One of the differences between classical liberals and libertarians is that classical liberalism celebrates great people, particularly those who used reason in the areas of science and technology. The Enlightenment was about celebrating the power of reason and rejecting faith and determinism. Thomas Jefferson said the two of the greatest people in the history of the world were Isaac Newton and John Locke.

Perhaps Ridley’s position is not shared by most libertarians. Yet, a recent panel discussion on Reason TV, part of the libertarian magazine Reason, shows Ridley’s position is widely shared. One panelist compared patents to slavery and taxi medallions. Another panelist made Ridley’s point that most inventions were never patented. But, if you eliminated everything in your house that was subject to a patent or made by a process that was once patented, your house would not exist. Most people will quickly understand that all the electronics would be gone, but so would the refrigerator, the electrical power, and even the glass in your windows was subject to patents extending back to Venice.

It would be easy to brand such an anti-intellectual property as arising from jealousy or self-aggrandizement, however, I think that would be a mistake. These libertarians are pushing a version of F. A. Hayek’s cultural evolution. Hayek’s ideas on cultural evolution are based on the impotence of reason. Hayek argues, that the demand for rational, conscious (“political”) control of the concrete particulars of social life is based upon a misunderstanding of the process of cultural evolution and on a hubristic and dangerous overestimation of the capacity of the conscious reasoning intellect.”[1]

Ridley is just applying Hayek’s ideas on cultural evolution to science and technology. He is not the only one; the libertarian/Austrian economist Peter Lewin from University of Texas at Dallas, sadly my alma mater, makes a similar point. He emphasizes that most technical knowledge is tacit knowledge which is something we know but cannot prove or of which we are not conscious. In other places Lewin discusses “social knowledge” which appears to be tacit knowledge we hold collectively. Both Lewin and Hayek are fans of David Hume, who said causation does not exist (or cannot be proved) and induction is invalid or could not be proven valid. For many libertarians the anti-induction, anti-reason David Hume, is a hero.

Classical liberals know that causation exists, that Induction as a methodology, is not only valid, but the source of all knowledge. The most important value to a classical liberal is Reason. They understand that there is no such thing as social knowledge or knowledge of which we are not conscious. Classical liberals understand each person’s mind functions independently and therefore they celebrate great inventors and scientists. They know that without these great people, it is entirely possible that we would still be living in the Dark Ages. One only need look at North Korea, Cuba, or the Middle East to understand that technological progress is not inevitable and is not the result of some determinist spontaneous order.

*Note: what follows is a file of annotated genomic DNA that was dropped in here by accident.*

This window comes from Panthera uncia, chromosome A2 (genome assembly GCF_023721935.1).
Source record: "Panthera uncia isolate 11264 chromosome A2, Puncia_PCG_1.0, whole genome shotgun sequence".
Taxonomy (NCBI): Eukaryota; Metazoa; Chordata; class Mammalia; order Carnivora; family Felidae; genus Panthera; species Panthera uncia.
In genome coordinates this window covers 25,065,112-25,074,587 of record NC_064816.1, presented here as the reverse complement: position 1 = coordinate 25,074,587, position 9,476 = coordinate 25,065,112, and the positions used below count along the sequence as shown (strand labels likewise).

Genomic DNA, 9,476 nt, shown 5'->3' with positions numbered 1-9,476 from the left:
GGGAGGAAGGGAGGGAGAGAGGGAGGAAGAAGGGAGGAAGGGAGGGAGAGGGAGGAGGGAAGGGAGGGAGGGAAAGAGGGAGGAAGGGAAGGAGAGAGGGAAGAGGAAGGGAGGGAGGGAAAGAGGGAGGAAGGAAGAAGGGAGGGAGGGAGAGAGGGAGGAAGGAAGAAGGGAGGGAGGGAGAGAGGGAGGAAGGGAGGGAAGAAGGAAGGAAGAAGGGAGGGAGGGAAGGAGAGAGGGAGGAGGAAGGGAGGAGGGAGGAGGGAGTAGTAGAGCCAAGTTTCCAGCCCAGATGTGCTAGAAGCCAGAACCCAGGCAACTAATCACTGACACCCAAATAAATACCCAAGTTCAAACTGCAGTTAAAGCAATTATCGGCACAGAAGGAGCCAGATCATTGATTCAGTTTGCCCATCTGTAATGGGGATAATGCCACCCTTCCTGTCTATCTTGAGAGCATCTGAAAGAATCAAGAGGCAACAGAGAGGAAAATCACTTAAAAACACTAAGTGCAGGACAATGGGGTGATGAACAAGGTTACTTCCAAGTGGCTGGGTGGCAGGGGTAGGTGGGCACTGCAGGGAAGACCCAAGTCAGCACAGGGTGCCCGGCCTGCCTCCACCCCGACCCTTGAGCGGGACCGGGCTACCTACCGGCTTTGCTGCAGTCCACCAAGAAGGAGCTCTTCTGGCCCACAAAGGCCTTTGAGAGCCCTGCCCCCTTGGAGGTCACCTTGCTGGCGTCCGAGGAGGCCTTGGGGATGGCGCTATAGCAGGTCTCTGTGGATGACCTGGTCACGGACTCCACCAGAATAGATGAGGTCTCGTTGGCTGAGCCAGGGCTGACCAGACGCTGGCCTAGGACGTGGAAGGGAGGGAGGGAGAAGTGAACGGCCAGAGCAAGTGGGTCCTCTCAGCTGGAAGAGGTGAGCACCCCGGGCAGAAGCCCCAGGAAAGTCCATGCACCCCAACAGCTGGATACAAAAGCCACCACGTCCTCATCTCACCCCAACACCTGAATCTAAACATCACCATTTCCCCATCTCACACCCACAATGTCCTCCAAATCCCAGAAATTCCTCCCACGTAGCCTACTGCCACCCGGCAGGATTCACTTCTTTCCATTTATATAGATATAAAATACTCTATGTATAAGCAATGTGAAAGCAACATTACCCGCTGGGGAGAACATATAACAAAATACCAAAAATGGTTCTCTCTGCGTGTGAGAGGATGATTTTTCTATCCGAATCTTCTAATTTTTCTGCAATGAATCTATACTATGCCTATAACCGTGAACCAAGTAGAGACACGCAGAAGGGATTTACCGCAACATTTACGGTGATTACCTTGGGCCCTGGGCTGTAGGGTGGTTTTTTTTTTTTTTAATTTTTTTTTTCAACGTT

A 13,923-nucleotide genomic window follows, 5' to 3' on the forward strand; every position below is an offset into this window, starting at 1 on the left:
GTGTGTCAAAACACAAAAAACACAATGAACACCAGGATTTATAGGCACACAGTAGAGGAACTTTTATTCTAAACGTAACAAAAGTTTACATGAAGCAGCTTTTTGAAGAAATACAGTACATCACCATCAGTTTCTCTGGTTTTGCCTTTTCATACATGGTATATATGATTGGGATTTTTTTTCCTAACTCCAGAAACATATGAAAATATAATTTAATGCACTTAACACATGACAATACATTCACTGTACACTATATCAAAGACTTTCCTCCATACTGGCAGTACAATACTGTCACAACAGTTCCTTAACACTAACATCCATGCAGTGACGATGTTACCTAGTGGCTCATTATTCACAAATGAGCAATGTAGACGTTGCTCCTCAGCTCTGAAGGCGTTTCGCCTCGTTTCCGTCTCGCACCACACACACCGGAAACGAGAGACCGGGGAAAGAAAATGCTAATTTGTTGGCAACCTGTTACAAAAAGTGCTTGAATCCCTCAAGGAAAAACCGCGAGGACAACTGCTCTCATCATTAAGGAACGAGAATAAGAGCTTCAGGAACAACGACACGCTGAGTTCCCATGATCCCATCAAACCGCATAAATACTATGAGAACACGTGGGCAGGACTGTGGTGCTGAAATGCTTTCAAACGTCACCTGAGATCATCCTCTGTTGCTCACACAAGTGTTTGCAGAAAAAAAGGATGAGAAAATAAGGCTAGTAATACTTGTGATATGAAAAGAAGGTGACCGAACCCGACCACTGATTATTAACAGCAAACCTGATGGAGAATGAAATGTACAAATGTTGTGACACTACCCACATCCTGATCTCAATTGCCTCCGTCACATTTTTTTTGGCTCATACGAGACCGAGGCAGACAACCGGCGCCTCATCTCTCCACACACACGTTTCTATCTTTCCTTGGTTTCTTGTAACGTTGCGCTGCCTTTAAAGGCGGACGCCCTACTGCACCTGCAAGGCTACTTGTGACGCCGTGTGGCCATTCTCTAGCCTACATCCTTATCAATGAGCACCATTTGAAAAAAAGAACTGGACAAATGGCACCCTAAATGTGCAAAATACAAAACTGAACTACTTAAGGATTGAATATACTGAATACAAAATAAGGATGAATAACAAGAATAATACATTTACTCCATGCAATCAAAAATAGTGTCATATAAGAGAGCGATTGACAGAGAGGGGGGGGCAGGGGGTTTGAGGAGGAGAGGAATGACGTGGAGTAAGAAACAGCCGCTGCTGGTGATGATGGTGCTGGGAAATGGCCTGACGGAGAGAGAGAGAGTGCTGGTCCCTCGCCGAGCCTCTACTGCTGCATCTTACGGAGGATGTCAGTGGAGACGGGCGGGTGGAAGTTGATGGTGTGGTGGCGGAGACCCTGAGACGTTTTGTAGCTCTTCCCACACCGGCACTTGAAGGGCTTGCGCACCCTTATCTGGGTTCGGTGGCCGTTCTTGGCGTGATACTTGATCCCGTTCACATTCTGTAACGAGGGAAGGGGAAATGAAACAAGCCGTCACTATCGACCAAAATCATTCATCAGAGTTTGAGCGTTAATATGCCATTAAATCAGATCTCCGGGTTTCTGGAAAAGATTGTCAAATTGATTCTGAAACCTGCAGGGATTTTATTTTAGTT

What is interesting if you look closely at the arguments of Ridley, Hayek, and Lewin is that they are collectivist at an epistemological or cultural level. Their argument against a centralized government appears to be that it distorts this collectivist acquisition of knowledge.

Classical liberals and libertarians both appear to support free markets or capitalism. Beyond this they diverge, especially for the modern beltway libertarians. Classical liberals base their support of capitalism in reason and natural rights, which are discovered by reason. Libertarians base their arguments for free markets based on collective acquisition of knowledge that is disrupted by government interference.

Libertarians often align themselves with Ayn Rand, and claim her as one of their own, however, their ideas are incompatible with Rand’s. Rand herself was highly critical of the creed of Libertarianism, calling them “hippies of the Right.” If Matt Ridley had written Atlas Shrugged, the economy would have hummed along based on spontaneous order and John Galt would not be a genius inventor.

 

 

 

 

[1] http://www.firstprinciplesjournal.com/articles.aspx?article=1513&theme=home&page=3, Hayek on the Role of Reason in Human Affairs, Linda C. Raeder, Palm Beach Atlantic University

December 1, 2015 Posted by | -Philosophy, News, Patents | , , , | 5 Comments

Source of Economic Growth Reviews

Here a couple of amazon reviews of my Book Source of Economic Growth, which examines the two most important questions in economics: 1) What is the source of real per capita economic growth, and 2) What caused the industrial revolution? The industrial revolution is important, because it is the econgrowth.smallfirst time any large group of people escape subsistence living (Malthusian Trap) and their incomes start to grow. By examining these questions, the book devises a science of economics that is consistent with natural rights, the founding of the United States, and is tied to the biological reality of life.

 

The Importance of Invention